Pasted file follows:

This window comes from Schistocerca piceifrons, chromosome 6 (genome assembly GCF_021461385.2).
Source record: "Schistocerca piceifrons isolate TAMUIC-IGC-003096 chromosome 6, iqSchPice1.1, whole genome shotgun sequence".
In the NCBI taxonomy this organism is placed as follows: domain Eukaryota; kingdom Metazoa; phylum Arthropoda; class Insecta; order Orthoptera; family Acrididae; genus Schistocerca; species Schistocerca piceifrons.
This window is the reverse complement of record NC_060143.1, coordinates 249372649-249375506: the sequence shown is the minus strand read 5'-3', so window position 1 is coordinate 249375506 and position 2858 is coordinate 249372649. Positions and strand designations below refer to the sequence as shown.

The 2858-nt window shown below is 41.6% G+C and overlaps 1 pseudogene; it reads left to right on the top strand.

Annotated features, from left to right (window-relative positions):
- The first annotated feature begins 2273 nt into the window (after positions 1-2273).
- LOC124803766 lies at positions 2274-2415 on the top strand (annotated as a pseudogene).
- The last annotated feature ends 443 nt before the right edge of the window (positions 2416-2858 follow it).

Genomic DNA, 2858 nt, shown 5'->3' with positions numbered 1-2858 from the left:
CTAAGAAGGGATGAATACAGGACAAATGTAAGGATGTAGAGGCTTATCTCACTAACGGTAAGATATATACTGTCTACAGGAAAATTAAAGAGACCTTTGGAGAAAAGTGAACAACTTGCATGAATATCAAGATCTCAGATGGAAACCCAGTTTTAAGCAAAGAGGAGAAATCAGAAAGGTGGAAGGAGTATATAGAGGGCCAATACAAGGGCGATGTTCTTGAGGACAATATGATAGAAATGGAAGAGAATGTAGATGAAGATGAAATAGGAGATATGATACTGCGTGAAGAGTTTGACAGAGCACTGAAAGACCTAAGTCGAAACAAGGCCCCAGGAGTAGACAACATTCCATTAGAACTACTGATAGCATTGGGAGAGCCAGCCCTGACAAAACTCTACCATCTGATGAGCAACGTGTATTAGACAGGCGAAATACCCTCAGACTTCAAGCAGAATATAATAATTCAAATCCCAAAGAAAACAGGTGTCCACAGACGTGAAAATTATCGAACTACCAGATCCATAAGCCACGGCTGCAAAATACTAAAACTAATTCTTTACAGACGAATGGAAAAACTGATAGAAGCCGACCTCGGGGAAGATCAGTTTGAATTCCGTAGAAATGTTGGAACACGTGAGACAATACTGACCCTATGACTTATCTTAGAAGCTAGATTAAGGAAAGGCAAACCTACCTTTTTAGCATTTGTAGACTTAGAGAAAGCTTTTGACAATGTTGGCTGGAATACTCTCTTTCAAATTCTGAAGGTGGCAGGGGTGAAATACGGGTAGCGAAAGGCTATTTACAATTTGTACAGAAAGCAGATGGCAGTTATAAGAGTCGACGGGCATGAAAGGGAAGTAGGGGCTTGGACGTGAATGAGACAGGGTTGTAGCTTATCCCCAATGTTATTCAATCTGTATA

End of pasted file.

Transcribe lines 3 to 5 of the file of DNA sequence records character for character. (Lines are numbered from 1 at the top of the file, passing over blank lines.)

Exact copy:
In the NCBI taxonomy this organism is placed as follows: domain Eukaryota; kingdom Metazoa; phylum Arthropoda; class Insecta; order Orthoptera; family Acrididae; genus Schistocerca; species Schistocerca piceifrons.
This window is the reverse complement of record NC_060143.1, coordinates 249372649-249375506: the sequence shown is the minus strand read 5'-3', so window position 1 is coordinate 249375506 and position 2858 is coordinate 249372649. Positions and strand designations below refer to the sequence as shown.

The 2858-nt window shown below is 41.6% G+C and overlaps 1 pseudogene; it reads left to right on the top strand.